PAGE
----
Libre Computer Board Launches Another Allwinner/Mali ARM SBC
Written by Michael Larabel in Hardware on 19 November 2017 at 07:13 AM EST. 28 Comments
HARDWARE --
The Tritium is a new ARM single board computer from the Libre Computer Board project.

Earlier this year the first Libre Computer Board launched as the Le Potato for trying to be a libre and free software minded ARM SBC. That board offered better specs than the Raspberry Pi 3 and aimed to be "open" though not fully due to the ARM Mali graphics not being open.

The group has now launched Tritium as a drop-in replacement to the Raspberry Pi 3 Model B. The Tritium though can be equipped with more memory, higher I/O capabilities, 4K video, and supports both Ubuntu and Android.


Their different launch models of the Tritium include:

Tritium IoT: Allwinner H2+, 32-bit, 512MB DDR3, Mali-400MP2, 1080P60, Linux
Tritium 1GB: Allwinner H3, 32-bit, 1GB DDR3, Mali-400MP2, 4K30, Android 7.0, Linux
Tritium 2GB: Allwinner H5, 64-bit, 2GB DDR3, Mali-450MP4, 4K30, Android 7.1, Linux


Pricing can be found at $9 USD for their stripped-down "IoT" board, $19 for their 1GB board, or $29 for their 64-bit quad-core 2GB board.

The Mali graphics remain the least open part of the system. To the Mali driver situation they write, "Initiatives to develop an open source driver never achieve the critical mass to provide resources to drive adoption by the community. Due to the number of deployments with this 3D GPU series, we know that having this would open new possibilities. We really want this to happen and have contributed resources to this effort. We will continue contribute resources when presented the opportunity to affect meaningful progress on this front."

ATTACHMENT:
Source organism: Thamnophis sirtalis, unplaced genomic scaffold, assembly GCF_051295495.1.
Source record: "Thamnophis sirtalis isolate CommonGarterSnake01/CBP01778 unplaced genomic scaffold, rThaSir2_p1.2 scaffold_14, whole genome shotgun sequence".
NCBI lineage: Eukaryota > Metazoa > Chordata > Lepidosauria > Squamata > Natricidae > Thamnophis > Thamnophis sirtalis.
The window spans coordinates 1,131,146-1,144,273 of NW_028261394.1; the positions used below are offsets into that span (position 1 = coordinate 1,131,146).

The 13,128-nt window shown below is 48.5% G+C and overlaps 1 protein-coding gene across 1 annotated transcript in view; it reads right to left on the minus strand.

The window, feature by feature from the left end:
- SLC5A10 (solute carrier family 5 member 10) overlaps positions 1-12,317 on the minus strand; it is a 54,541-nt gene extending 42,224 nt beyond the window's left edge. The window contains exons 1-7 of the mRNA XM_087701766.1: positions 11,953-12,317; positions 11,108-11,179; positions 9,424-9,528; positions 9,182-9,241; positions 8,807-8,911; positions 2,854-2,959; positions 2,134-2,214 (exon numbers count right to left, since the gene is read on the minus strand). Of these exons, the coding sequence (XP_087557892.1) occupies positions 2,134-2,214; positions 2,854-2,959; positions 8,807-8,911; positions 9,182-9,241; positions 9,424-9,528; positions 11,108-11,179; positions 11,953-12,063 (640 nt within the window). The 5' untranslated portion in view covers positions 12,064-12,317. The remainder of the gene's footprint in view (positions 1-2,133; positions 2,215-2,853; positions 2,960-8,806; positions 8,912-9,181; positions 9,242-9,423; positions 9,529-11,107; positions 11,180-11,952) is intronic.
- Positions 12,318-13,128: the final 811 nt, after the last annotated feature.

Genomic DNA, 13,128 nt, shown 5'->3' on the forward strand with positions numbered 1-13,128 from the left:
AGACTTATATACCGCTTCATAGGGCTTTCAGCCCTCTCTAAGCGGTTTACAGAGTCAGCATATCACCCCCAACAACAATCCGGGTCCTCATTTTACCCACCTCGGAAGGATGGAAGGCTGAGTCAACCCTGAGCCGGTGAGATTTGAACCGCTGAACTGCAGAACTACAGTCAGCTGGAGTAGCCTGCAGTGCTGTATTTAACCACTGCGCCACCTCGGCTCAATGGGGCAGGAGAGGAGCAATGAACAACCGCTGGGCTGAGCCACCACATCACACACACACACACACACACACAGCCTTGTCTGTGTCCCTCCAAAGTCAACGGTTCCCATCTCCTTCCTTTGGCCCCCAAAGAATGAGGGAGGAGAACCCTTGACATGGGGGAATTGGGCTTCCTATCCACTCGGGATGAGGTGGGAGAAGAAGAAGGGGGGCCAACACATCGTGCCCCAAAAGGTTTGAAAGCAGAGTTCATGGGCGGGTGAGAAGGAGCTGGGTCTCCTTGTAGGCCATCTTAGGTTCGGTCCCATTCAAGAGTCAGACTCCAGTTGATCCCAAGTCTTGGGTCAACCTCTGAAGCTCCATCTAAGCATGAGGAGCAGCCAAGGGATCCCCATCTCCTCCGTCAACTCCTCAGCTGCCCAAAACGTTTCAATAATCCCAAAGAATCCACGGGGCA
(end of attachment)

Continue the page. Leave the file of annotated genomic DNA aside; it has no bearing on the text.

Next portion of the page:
With most of the Allwinner support already being upstream thanks to the linux-sunxi folks, they hope to soon have upstream support for the Tritium DeviceTree so that this ARM SBC can be soon running out-of-the-box on the mainline kernel.

More details on the Tritium can be found via Kickstarter. They expect to begin shipping these Raspberry Pi alternatives in January.

About The Author
Author picture

Michael Larabel is the principal author of Phoronix.com and founded the site in 2004 with a focus on enriching the Linux hardware experience. Michael has written more than 10,000 articles covering the state of Linux hardware support, Linux performance, graphics drivers, and other topics. Michael is also the lead developer of the Phoronix Test Suite, Phoromatic, and OpenBenchmarking.org automated benchmarking software. He can be followed via Twitter or contacted via MichaelLarabel.com.

Related Hardware News
Popular News